UI administrator pay increases almost double national average

BY BEN MARKS | APRIL 08, 2015 5:00 AM

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Across the nation, faculty and administrators at public universities have seen steady paycheck gains. However, the University of Iowa’s top administrators received increases at nearly double the national average, as well as the highest in the state.

Each year, the College and University Professional Association for Human Resources conducts national surveys on university faculty and administrator salaries.

This year, the survey found administrators at doctorate-granting public universities, such as the UI, received average pay increases of 2.5 percent in 2014, only slightly lower than the previous year’s 2.6 percent.

According to the Iowa Legislature’s State Employee Salary Book, however, the university’s top seven administrators — including President Sally Mason, Vice President for Medical Affairs Jean Robillard, and Provost P. Barry Butler — saw average salary gains of 4.8 percent in 2014.

With Robillard’s salary removed, however, that average drops to 2.8 percent, much closer to the national average.

Iowa State’s top administrator average pay increase is 3.6 percent, while the University of Northern Iowa’s is 2.4 percent.

Trevor Glanz, the UI compensation and classification administrator, said that up until 2011, the university’s salary system was based on an outdated, inaccurate, and “internally focused” model.

“We were the last, or one of the last schools in the Big Ten, to change our focus to look at the external market,” Glanz said.

For 30 years, Glanz said salaries were increased yearly without looking other colleges or the market of higher education. After a while, he said this led to inaccurate and uncompetitive salaries.

Four years ago, however, the system was revamped, and now salaries are based on a combination of yearly performance increases, as well as market prices, which, he said, caused the above-average increase.

“There’s a very good economic principle behind this,” UI spokesman Tom Moore said. “It’s expensive to recruit people. With the salaries being competitive, it’s also important to retain good people, because if someone leaves for a better offer somewhere else, then you have the cost of recruiting someone new.”

The state of the economy plays a large role in how college salaries are determined, said David Frisvold, a UI assistant professor of economics.

“At public universities, [the economy] is going to affect the allocation of state revenues,” he said. “The overall state economy is going to affect the rate tuition goes up, and how much financial aid colleges supply to students.”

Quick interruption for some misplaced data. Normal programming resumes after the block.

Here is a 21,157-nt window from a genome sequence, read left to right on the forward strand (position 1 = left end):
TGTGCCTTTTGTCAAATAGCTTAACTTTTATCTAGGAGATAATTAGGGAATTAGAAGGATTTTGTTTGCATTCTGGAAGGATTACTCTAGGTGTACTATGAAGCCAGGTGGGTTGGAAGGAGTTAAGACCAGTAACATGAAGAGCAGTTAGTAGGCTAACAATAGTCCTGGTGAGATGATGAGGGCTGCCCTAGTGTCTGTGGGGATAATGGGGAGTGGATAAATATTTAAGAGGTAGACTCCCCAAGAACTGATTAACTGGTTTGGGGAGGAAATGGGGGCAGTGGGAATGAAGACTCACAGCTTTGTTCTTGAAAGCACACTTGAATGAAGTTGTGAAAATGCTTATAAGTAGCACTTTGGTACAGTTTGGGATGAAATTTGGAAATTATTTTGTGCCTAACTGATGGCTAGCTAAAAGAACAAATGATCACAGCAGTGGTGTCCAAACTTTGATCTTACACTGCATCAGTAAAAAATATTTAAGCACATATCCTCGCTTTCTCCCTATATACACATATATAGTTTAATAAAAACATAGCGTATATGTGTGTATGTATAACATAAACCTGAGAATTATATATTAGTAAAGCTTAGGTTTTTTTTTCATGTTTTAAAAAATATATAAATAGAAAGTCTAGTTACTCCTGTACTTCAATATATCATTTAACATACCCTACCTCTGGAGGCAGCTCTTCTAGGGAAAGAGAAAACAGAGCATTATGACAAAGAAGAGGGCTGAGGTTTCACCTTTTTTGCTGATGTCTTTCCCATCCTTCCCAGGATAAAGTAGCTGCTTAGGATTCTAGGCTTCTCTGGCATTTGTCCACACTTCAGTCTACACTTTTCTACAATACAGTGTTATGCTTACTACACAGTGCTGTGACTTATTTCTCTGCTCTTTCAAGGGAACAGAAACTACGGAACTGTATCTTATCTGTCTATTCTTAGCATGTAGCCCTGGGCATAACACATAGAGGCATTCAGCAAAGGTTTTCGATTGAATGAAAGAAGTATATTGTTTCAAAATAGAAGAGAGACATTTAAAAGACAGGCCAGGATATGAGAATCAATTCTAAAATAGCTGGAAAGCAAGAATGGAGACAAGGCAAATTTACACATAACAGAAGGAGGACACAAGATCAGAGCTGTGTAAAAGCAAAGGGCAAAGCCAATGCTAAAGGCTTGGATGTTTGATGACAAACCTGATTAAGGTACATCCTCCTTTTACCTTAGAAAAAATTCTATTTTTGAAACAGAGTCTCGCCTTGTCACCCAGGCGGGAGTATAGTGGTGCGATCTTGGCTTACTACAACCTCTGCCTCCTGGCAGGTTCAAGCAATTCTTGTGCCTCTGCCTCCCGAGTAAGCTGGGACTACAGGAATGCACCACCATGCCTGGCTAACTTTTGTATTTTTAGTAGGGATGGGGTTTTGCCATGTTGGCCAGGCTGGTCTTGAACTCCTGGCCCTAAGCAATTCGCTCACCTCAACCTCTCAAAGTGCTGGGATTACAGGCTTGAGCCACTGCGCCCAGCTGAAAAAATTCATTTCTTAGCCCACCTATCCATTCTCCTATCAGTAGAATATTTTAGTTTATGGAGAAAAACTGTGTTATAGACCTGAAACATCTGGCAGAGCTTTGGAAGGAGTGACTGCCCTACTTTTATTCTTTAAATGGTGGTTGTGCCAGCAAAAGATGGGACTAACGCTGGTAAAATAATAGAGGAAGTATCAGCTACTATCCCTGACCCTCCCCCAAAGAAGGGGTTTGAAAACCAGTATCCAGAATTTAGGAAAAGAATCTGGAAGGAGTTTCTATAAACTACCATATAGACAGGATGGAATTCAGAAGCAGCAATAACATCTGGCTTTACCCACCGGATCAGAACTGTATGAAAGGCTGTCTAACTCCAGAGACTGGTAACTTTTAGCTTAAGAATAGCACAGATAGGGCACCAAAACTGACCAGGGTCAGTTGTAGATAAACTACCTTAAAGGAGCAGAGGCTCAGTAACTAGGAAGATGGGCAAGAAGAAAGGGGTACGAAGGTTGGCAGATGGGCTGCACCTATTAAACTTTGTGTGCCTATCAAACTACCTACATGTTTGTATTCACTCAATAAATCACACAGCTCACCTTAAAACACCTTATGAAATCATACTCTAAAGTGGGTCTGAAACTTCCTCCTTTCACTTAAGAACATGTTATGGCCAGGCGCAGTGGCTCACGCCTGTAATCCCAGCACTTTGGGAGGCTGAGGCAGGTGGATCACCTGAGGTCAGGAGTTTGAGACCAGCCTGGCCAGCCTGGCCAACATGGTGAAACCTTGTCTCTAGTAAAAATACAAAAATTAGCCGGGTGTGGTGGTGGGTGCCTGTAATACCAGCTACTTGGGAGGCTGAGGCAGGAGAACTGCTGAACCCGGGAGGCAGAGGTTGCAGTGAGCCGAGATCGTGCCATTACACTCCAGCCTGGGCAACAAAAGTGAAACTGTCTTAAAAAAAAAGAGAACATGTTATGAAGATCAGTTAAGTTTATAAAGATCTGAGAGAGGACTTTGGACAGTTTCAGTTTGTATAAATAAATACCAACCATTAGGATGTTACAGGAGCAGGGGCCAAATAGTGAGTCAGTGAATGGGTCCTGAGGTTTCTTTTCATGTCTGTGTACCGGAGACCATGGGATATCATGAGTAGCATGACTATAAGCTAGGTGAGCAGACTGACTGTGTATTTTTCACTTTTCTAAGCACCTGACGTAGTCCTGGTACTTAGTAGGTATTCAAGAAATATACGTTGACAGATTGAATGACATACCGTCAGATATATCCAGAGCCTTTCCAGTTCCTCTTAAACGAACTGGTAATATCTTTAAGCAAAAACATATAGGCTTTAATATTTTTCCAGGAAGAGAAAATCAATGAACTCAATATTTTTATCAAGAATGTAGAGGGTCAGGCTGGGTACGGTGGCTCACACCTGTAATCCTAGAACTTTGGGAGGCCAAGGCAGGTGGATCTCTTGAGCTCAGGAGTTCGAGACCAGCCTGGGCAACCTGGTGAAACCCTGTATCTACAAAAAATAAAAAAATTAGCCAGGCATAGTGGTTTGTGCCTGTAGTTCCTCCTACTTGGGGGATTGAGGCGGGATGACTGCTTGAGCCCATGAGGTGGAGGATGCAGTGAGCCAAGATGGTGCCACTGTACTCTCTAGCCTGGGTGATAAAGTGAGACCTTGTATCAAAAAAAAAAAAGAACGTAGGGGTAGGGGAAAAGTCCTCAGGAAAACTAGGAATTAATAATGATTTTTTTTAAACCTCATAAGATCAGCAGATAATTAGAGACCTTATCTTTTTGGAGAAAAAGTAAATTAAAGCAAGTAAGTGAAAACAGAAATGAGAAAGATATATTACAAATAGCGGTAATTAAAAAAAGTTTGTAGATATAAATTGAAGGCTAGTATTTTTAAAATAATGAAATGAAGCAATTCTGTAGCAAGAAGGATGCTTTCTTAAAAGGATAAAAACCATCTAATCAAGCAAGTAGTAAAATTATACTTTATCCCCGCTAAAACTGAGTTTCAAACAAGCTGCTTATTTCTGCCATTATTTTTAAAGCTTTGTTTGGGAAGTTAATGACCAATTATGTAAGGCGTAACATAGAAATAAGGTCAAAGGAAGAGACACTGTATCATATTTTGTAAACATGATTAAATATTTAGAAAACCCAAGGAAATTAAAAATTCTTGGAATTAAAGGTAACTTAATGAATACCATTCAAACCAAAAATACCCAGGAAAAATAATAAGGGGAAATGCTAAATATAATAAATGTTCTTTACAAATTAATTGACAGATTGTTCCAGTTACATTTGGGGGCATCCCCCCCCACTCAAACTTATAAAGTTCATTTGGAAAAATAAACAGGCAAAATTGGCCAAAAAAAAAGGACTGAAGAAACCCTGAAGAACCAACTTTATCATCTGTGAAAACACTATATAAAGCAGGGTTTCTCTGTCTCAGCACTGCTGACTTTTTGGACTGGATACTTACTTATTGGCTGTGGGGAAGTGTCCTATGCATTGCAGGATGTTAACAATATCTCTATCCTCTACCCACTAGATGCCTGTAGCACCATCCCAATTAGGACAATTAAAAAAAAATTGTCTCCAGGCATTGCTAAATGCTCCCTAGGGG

How their revenue is affected, Frisvold said, determines how much funds they have available for raises and hiring retention.

Although Mason earned around $526,000 this year, among the top administrators, Robillard has been the outlier, consistently earning the highest salary of the top administrators for the past five years, and collecting a paycheck of $706,000 this year.

The reason for Robillard’s high paycheck and pay increases, 11.3 percent last year, is because of his unusual position, Moore said.

“There aren’t many people like him out there,” he said. “Not every university is going to have a position like his, where he oversees the College of Medicine and the university hospital.”

According to College and University Professional Association for Human Resources, faculty pay increases didn’t lag very far behind administrator ones, with the average being 2.3 percent.

As a whole, the UI’s overall average salary increase this year was between 2 and 3 percent, Glanz said, placing directly in the average nationally, as well as for the Big Ten.

Ultimately, Glanz said, high salaries come down to getting good people.

“If you want some high-level person to come to Iowa, sometimes it just takes a little more,” he said.

Administration pay

Seven University of Iowa administrators’ 2014 base pay compared with their positions’ national average:

UI President Sally Mason: $525,828 National average: $450,000
Vice President for Medical Affairs Jean Robillard: $705,960 National average: $648,336
Provost P. Barry Butler: $409,744 National average: $336,563
Senior Vice President and Treasurer Douglas True: $407,313 National average: $276,861
General Counsel Carroll Reasoner: $281,365 National average: $231,585
Vice President for Student Life Tom Rocklin: $249,105 National average: $212,665
Vice President for Human Resources Sue Buckley: $242,227 National average: $172,199

Sources: College and University Professional Association for Human Resources and the Iowa Legislature State Employee Salary Book

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